Ever since a Victoria-based law firm set up a hot line for current and former members of the Canadian Armed Forces to report incidents of sexual assault or harassment, the phones have been ringing off the hook.
The hotline has received numerous calls day and night since it was set up by Acheson Sweeney Foley Sahota law firm a week ago. The calls range from members who were subjected to sexual harassment in the workplace to sexual assault while serving in the Forces.
The hotline has become a way for the firm to mount a growing class action lawsuit against the Forces. Earlier this week, former sailor Nicola Peffers launched the lawsuit against the Forces, alleging sexual assault and harassment of female and LGBTQ members.
In the lawsuit, Peffers, who was based in CFB Esquimalt, alleges she was subjected to “systemic” discrimination, bullying, harassment and sexual assault. It also alleges Forces personnel and officers were aware of and condoned an “atmosphere of misogyny and objectification of women,” and were negligent for failing to take steps to prevent the occurrences from happening.
Peffers joined the navy in 2007 at the age of 23 because she wanted to “serve her country” and be “a part of something bigger than herself,” according to documents. She alleges officers treated her as though she was inferior at her job because of her gender.
One encounter occurred two weeks into a deployment on HMCS Winnipeg, when Peffers’ said her boss made advances on her when they were alone in an isolated place. During the six-month deployment, she recorded two incidents of sexual assault and unwanted sexual touching.
Peffers was medically discharged from the navy in 2012.
Other members also allege they were subject to unwanted and non-consensual sexual contact including sexual assault, aggravated sexual assault, sexual assault with a weapon and sexual assault causing bodily harm.
Natalie Foley, Peffers’ lawyer, said her story isn’t surprising.
“There’s a systemic problem that has to be addressed. All of the individuals who have been touched by discrimination and by conduct that’s really not acceptable in our society,” said Foley, noting the number of calls they’ve received through the hot line indicates a need for the lawsuit.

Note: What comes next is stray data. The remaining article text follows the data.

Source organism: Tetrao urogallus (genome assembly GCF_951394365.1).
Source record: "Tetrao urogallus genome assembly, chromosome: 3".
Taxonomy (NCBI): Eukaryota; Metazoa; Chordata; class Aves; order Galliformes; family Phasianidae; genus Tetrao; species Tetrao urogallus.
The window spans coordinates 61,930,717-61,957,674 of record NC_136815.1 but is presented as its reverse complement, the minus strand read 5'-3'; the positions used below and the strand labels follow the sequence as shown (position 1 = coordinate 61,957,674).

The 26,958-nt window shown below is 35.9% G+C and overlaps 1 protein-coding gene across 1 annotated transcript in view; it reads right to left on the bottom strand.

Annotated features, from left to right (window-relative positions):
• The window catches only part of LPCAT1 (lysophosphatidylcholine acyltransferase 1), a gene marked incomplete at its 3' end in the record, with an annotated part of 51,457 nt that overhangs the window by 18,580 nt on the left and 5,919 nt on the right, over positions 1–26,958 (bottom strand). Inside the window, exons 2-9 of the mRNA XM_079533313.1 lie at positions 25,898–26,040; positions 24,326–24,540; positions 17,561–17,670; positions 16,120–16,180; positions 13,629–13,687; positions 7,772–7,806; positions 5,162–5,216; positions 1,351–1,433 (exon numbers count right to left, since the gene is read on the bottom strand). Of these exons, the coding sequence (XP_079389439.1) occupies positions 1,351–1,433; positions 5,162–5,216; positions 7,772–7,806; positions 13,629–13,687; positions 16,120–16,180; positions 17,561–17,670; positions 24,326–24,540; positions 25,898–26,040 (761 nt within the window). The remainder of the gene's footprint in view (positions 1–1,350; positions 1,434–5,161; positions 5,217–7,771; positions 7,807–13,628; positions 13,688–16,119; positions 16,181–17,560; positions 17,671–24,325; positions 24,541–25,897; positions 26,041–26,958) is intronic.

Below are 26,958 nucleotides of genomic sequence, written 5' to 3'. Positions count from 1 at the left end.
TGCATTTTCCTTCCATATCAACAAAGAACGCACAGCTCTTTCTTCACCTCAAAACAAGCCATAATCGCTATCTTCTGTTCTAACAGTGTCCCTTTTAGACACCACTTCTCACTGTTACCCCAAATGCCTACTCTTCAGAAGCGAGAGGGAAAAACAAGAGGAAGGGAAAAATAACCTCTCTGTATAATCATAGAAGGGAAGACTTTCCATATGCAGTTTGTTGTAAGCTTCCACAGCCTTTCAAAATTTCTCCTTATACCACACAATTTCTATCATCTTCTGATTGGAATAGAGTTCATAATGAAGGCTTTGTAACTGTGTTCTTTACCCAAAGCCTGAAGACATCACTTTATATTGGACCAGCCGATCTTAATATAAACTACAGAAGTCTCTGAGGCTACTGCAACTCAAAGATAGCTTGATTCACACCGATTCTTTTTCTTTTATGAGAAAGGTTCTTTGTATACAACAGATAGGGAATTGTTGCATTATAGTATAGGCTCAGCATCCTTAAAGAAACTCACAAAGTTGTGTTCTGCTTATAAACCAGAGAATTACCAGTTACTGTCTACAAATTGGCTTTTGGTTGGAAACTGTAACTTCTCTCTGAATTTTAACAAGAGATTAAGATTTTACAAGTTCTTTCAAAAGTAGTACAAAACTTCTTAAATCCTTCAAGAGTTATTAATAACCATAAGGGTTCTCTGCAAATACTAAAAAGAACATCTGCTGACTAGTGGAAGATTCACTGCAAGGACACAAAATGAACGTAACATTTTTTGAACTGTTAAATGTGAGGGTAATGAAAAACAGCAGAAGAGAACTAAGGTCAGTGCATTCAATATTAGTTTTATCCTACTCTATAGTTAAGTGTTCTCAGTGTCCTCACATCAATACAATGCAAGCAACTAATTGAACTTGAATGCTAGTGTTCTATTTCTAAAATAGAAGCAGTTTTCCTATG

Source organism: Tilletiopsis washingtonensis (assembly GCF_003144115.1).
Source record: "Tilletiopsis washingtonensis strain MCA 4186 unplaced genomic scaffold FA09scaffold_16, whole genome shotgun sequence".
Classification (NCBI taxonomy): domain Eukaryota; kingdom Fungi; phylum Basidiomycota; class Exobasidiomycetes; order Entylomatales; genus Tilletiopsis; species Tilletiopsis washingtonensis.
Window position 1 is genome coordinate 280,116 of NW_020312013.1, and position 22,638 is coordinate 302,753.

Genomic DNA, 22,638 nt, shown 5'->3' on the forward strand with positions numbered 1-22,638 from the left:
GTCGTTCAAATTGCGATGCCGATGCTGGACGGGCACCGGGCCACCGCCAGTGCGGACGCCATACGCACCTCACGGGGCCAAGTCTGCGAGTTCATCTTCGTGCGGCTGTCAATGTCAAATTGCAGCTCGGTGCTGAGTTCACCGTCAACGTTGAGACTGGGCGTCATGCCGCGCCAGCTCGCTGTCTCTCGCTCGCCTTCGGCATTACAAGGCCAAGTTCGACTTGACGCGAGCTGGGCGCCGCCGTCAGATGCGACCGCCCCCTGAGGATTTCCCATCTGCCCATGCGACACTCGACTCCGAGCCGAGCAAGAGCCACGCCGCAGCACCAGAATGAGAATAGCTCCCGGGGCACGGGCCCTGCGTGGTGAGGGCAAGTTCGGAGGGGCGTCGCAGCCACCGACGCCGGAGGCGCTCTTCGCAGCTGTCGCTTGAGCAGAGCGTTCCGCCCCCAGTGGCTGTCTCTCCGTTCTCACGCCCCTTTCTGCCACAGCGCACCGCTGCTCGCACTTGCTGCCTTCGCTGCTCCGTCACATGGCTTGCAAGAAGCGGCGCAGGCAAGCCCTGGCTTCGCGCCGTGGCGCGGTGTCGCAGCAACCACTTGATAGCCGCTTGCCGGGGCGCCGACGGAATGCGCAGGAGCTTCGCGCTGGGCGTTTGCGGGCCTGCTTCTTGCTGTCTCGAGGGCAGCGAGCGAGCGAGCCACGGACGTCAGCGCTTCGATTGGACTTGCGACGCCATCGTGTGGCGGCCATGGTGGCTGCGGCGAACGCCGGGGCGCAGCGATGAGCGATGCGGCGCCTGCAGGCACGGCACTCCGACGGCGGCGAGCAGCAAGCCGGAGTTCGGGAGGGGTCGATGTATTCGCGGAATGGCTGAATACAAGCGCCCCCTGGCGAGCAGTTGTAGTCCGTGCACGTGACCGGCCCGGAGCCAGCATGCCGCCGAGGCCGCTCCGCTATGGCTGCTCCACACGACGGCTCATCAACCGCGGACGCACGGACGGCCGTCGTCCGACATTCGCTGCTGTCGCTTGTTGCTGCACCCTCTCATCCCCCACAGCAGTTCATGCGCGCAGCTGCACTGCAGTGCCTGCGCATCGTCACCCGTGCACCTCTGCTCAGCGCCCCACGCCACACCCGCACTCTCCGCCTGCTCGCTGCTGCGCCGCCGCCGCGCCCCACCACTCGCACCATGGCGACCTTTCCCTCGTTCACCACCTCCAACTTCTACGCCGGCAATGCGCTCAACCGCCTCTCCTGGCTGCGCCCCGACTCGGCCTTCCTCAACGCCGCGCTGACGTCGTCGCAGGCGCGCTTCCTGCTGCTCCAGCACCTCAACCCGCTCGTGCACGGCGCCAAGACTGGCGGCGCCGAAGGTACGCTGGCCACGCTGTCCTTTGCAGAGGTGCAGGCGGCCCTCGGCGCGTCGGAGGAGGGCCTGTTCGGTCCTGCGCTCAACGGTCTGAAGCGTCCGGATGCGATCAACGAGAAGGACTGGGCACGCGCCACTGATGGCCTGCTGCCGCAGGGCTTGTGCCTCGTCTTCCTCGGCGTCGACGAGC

“There’s clearly a need for this class action based on the recent studies that have come out that this problem has not been adequately dealt with.”
Sexual assault in the military has been pushed into the spotlight in the last few weeks.
Last year, an independent review by former Supreme Court justice Marie Deschamps found sexual misconduct was “endemic” in the military and tolerated by the highest levels of leadership. Shortly after, Canada’s top general Jonathan Vance launched Operation Honour, aimed at ending the problem.
Most recently, a Statistics Canada study commissioned by Vance found women in the Armed Forces are four times more likely than their male counterparts to say they have been sexually assaulted over the past year, and more than 27 per cent of military women said they had been assaulted at least once since starting their careers.
It’s a culture lawyer Raj Sahota hopes to change.
“The purpose behind this lawsuit is to try to institute positive change within the Canadian Armed Forces so as to encourage a decrease or elimination of sexual harassment and assault . . . and to provide an open space for survivors of sexual assault to speak honest and tell their stories,” he said.
None of the allegations have been proven in court. A statement of defence has not been filed.
To call the hotline and join the class action lawsuit, call 1-877-275-8766.